Ransomware is coming to get us. Prepare. Beware.

There are increasing numbers of ransomware attacks on municipalities and governmental organisations in the US, with headlines like this. And Australia will not be immune to these attacks.

Towns Across Texas Hit in Coordinated Ransomware Attack

The state government and cybersecurity groups have mobilized to respond to a mass ransomware attack that simultaneously hit 23 different towns statewide. 


As Lawrence Abrams noted in Bleeping Computer: “Now that ransomware developers know that they can earn monstrous payouts from local cities and insurance policies, we see a new government agency, school district, or large company getting hit with a ransomware attack every day. For example, this week the Governor of Louisiana declared a state of emergency for the wave of attacks targeting school districts in the state.”

The insurance companies are paying out on these ransomware attacks. But in the very near future insurance companies are going to demand to see evidence of measures taken by the organisation to prevent such ransomware attacks. Based on the ease with which so many cities in the US were penetrated by advanced persistent threats (APTs) they will be entirely right to do so. A good example is the recent Baltimore ransomware attack which will cost the city over $18 million.

However, many organisations are not ready to operate in this kind of world. In the olden days criminals robbed banks because that was where the money was kept. Nowadays the criminals have turned to ransomware because enterprises are the soft target.

Insurers will be under pressure as payouts increase. As was recently noted in the following article payouts are increasing – Ransomware attackers set sights on middle market firms:

“A year and a half ago, the maximum amount we paid was about $7,500, but in many cases, we weren’t paying the ransom because we had the back-ups available to restore the data,” commented Horn. “Now we’re seeing ransomware demands regularly in the seven figures, more like $1 million, $2 million, and a few weeks ago we saw one for almost $4 million.

Do not expect the insurers to continue to take all of the risk. Get organised otherwise organisations will see premiums rocket. This means that every organisation will need to be able to substantiate their preparations to prevent or address ransomware attacks.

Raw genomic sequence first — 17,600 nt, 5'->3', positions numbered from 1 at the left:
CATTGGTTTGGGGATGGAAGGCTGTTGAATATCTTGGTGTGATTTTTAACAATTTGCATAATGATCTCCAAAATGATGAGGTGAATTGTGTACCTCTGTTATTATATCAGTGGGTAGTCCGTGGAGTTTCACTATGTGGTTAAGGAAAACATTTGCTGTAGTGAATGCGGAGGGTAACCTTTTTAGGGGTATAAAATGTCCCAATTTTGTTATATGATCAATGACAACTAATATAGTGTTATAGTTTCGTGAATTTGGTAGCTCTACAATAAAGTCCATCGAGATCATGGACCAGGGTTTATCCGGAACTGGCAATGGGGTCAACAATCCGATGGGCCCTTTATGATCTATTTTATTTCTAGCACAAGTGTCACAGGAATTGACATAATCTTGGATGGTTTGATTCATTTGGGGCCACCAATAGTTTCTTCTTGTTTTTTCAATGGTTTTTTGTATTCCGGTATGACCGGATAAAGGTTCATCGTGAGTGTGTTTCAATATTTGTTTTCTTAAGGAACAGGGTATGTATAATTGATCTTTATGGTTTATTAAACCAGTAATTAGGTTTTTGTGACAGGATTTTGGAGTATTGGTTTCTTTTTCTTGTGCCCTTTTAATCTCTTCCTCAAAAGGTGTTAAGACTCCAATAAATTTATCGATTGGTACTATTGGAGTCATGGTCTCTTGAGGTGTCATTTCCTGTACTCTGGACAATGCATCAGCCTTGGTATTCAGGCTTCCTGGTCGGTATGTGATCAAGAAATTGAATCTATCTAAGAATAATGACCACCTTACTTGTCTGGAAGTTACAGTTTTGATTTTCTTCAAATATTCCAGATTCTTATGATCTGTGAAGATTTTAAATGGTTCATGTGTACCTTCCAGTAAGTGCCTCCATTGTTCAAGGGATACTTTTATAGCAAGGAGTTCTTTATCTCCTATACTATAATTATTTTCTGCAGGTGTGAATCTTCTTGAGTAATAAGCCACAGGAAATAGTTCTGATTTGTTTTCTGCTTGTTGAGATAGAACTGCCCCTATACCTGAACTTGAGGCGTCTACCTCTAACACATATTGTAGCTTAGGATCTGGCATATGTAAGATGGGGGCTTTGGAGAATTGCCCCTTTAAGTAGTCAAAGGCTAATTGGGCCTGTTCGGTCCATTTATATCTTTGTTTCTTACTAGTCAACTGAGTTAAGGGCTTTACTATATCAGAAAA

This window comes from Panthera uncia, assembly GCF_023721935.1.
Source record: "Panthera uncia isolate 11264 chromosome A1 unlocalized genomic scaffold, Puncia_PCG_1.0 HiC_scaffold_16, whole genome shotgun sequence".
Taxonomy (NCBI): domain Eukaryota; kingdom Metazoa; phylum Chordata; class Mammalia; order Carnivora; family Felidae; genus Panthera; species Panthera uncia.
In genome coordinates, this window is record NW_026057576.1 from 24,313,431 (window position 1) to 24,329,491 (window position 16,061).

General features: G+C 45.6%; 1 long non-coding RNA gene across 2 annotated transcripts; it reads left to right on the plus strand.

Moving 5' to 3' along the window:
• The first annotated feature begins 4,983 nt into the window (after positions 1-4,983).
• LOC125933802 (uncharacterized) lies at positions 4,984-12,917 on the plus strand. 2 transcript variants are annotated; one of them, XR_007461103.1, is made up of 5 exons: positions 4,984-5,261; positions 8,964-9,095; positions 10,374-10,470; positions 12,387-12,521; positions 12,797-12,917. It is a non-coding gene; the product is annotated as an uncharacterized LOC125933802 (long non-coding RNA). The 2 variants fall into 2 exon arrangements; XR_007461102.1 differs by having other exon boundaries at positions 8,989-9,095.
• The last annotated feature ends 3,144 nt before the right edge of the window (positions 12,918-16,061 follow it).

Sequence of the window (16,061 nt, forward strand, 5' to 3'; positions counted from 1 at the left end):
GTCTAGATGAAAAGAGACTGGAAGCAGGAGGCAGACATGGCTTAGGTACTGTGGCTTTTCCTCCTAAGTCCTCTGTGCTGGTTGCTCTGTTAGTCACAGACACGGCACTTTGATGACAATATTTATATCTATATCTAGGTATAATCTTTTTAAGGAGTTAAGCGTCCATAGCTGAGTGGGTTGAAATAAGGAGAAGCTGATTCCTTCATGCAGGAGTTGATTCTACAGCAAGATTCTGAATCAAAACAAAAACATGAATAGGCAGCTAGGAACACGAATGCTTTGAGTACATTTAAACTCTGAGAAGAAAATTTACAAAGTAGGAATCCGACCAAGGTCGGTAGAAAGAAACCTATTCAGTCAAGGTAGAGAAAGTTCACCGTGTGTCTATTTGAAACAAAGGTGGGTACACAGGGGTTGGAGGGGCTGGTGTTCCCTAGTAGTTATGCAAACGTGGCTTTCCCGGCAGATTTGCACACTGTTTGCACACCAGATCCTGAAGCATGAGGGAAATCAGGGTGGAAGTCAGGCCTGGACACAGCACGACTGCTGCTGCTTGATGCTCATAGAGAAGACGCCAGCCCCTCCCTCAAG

The US government has issued guidance on Steps to Safeguard Against Ransomware Attacks.

The Cybersecurity and Infrastructure Security Agency (CISA), Multi-State Information Sharing & Analysis Center (MS-ISAC), National Governors Association (NGA), and the National Association of State Chief Information Officers (NASCIO) have released a Joint Ransomware Statement with recommendations for state and local governments to build resilience against ransomware.

The steps that they include are simple:

  1. Back up systems—now (and daily). Immediately and regularly back up all critical agency and system configuration information on a separate device and store the backups offline, verifying their integrity and restoration process. If recovering after an attack, restore a stronger system than the one lost, fully patched and updated to the latest version.
  2. Reinforce basic cybersecurity awareness and education. Ransomware attacks often require the human element to succeed. Refresh employee training on recognizing cyber threats, phishing, and suspicious links—the most common vectors for ransomware attacks. Remind employees of how to report incidents to appropriate IT staff in a timely manner, which should include out-of-band communication paths.
  3. Revisit and refine cyber incident response plans. Have a clear plan to address attacks when they occur, including when internal capabilities are overwhelmed. Make sure response plans include how to request assistance from external cyber first responders, such as state agencies, CISA, and MS-ISAC, in the event of an attack.


Featured image: Motormille2 [CC BY-SA 4.0 (https://creativecommons.org/licenses/by-sa/4.0)]

Cloud is the future, serverless is the way to go

I’ve been hosting production workloads on Amazon Web Services for over 5 years now, and am also hosting production workloads on Azure and Google Cloud as well.

There seems to be a lot of enthusiasm for containerisation, and many are loving on kubernetes and docker. But this seems to merely be a cul de sac on the road to a serverless future.

There is a real opportunity to leap frog a generation of data centre and container technologies and deliver real value to the business. Many cite vendor lock in refutation of serverless. However, I have found the switching costs between cloud vendors to be minimal (but perhaps that depends upon the quality of one’s team?)

Of course, there are servers somewhere, but I no longer need to be concerned with them, they are always patched and available across multiple high availability zones. This means that I get to spend more of my budget on delivering value for the business rather than on ensuring we won’t get hacked because someone didn’t patch a server.

This serverless future must seem quite terrifying to the folks who have tended to the blinky lights on the machines all of their life. But if they do not embrace this future they will be displaced, because cloud is the future (unless, of course, there is some kind of global catastrophe – in which case we all have bigger problems).